The Robots are coming! Procurement needs to get robot savvy before they get us

I Robot was one of my favourite books, back in my teenage years when I devoured the entire science fiction section of the Houghton-le-Spring public library during my 14th and 15th yearsIsaac Asimov, the author, came up with the famous 3 laws of robotics, still quoted today by both serious researchers and sci-fi fans alike.

We’ve also seen the development of robots in manufacturing, to the point where we’re no longer surprised or even particularly interested to see them used in automotive and many other factory environments. But the latest developments are bringing a different angle to the march of the robots. Increasingly, ‘robots’ are being used to replace or supplement human endeavour in areas that were previously seen much more as white collar jobs and activities.

Jamie Liddell, the editor of Outsource magazine, has picked up on this theme strongly in the most recent editions of the magazine. For instance, Paul Morrison of advisory firm Alsbridge said this in the Winter edition of the magazine:

One view sees robotic automation as so massive and far-reaching that it spells the end of outsourcing and offshoring – there will be no need to shift work to low-cost locations or specialist suppliers if you don’t need workers. At the other end of the spectrum, others argue that robotisation is simply a smart marketing label for just the latest, incremental form of automation, and that the world of outsourcing will carry on as usual... Lean, adaptive, rules-based software promises automation that previously simply couldn’t be done, in far quicker timeframes. The clincher is that companies are already using robotisation successfully and at scale, with the list of case studies in banking, telecoms and other sectors lengthening rapidly.”

I’m not sure what the boundaries are between robotics, process automation and artificial intelligence-driven computer systems, to be honest.  But there seem to be two immediate issues here for procurement.

The first is that procurement experts advising organisations on general business process outsourcing issues need to be aware of these developments, and understand what the development of robotics  might mean to how we define requirements, to the universe of prospective suppliers and to contractual matters generally. Is that change in the attractiveness of offshoring really coming soon, as Morrison suggests? I won’t pretend to have thought fully about all these issues as yet, but they’re clearly going to be important if this is a significant trend.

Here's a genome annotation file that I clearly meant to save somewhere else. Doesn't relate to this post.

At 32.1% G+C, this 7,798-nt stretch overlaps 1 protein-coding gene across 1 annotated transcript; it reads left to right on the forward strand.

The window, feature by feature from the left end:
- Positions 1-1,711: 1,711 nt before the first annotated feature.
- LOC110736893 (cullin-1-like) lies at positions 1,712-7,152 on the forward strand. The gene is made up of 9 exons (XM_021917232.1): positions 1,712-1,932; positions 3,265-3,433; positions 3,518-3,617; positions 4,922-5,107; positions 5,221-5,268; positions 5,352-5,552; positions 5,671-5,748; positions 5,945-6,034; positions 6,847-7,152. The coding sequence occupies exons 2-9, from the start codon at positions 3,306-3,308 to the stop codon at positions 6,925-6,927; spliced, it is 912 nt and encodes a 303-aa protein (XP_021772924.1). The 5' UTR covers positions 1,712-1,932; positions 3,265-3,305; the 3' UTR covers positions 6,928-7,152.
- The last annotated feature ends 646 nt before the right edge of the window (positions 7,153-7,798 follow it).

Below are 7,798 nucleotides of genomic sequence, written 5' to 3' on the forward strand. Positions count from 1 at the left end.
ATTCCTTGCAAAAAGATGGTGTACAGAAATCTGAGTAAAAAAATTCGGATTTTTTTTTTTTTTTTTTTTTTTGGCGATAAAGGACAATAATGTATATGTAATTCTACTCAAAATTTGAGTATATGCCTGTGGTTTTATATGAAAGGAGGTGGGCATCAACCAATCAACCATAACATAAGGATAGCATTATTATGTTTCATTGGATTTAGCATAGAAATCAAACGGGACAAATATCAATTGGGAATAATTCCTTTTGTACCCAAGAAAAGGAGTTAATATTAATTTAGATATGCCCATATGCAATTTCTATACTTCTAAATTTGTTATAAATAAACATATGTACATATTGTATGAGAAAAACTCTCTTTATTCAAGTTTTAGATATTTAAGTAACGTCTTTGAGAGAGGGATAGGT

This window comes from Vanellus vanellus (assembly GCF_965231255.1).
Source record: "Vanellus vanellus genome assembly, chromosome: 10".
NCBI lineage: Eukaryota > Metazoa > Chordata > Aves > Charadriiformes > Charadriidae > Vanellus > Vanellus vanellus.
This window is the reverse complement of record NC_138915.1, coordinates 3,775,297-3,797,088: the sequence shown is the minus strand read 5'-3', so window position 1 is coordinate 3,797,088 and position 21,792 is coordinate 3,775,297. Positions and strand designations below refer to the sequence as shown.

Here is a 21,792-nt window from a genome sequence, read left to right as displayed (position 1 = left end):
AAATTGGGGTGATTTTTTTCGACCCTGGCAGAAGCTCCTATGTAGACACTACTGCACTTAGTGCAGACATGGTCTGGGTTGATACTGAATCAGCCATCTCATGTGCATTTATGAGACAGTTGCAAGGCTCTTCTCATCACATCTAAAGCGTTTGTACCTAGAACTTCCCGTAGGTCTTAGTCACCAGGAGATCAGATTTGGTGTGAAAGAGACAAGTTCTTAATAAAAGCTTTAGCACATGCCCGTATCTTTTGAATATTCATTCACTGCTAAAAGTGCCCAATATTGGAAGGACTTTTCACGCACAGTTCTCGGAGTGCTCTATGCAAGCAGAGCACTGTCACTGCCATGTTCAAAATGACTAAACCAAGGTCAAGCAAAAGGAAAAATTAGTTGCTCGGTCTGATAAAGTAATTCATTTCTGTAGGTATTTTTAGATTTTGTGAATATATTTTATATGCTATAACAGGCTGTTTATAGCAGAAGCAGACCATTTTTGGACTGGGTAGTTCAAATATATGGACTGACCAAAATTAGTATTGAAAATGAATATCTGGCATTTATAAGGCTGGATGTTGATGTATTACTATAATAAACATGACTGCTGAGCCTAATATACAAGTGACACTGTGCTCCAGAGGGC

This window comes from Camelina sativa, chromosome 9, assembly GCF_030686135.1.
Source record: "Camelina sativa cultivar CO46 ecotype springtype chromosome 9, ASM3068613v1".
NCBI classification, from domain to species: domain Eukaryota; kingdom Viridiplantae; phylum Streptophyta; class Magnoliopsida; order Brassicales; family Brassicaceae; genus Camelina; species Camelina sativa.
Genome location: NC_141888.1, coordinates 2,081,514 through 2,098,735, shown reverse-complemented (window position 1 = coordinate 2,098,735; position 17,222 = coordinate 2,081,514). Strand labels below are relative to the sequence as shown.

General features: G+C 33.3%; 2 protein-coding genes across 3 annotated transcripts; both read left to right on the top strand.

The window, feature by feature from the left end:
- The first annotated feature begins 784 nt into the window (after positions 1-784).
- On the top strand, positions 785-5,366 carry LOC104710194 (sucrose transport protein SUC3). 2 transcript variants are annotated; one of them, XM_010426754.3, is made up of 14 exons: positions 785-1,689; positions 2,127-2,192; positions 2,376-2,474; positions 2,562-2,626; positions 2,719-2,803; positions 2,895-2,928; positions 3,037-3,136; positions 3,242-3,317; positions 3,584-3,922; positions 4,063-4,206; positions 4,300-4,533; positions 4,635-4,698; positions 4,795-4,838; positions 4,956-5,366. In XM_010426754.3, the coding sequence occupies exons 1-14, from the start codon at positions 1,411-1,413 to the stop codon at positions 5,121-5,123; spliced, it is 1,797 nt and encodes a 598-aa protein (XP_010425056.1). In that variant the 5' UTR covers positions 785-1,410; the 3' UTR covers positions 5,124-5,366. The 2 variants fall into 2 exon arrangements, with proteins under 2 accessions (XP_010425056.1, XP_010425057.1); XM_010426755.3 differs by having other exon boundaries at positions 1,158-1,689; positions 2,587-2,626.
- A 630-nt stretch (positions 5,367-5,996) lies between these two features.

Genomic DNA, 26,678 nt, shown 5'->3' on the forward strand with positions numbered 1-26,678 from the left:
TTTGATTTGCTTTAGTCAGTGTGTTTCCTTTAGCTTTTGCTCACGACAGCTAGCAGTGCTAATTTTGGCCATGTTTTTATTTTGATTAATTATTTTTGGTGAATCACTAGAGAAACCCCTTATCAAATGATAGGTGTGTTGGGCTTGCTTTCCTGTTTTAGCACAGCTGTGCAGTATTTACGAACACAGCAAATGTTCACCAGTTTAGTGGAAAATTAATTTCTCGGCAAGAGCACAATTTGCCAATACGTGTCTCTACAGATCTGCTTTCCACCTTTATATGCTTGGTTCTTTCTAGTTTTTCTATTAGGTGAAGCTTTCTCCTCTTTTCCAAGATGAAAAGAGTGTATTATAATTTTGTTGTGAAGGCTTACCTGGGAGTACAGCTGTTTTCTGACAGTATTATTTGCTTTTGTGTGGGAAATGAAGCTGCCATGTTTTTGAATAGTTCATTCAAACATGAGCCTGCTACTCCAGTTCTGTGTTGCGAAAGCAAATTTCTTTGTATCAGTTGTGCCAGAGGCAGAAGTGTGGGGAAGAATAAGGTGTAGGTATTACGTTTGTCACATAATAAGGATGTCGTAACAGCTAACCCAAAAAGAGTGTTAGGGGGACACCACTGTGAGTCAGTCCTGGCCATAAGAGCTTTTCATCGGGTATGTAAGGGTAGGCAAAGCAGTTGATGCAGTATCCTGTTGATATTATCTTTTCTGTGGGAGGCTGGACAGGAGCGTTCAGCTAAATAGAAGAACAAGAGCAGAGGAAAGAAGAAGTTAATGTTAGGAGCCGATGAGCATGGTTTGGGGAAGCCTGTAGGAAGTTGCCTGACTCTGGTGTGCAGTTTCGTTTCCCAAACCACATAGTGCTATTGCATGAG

Secondly, are there any aspects of procurement work, either those that are currently outsourced (to other humans) by some organisations, or indeed areas that generally are still in house, that are going to be more attractive outsourcing options under the Rule of the Robots?  Robotic category management? Perhaps not, but what about category research or spend analysis? Something else for us to be aware of, as the technology will no doubt develop further at its usual rapid pace.

Personally, I think I’ll go for the robotic car-washer as my priority  ...

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Voices (4)

  1. Mark Lainchbury:

    SkyNet maybe sooner than you think., if Moore’s Law, stays consistant

  2. Dan:

    How long until SkyNet takes over?

  3. Nic Martin:

    Interesting article. In addition to the work IBM are doing with Watson, Google are also making some big investments into Robots, both the physical kind and the Artificial Intelligence kind. Their Director of Engineering, Ray Kurzweil is a long-time advocate of machine learning (as well as collaborating with Stevie Wonder on the first synthesizer that successfully emulated a grand piano!).

    There are definitely some interesting times ahead, but I think that the ‘human element’ will remain important. I am optimistic, and note that a lot of people will still pay a premium to have their car washed by a team of humans rather than a robotic car-washer.

  4. dan2:

    IBM and its venture into Cognitive Computing via it’s Watson platform is quite interesting (claiming to invest $1bn over next few years incl 1/3rd of IBM research):

    It’s a pretty interesting tool, especially watching it beat human’s on Jeopardy ( Fast forward to 5:12 for it to start playing. That was back in 2011, so things have moved on since then.

    The application in CatMan would be the supply/market research. Rather than google keyword searches, the tool can be fed with multiple sources of data (far more than any Category Manager could hope to read) that the tool could then intelligently search for you.

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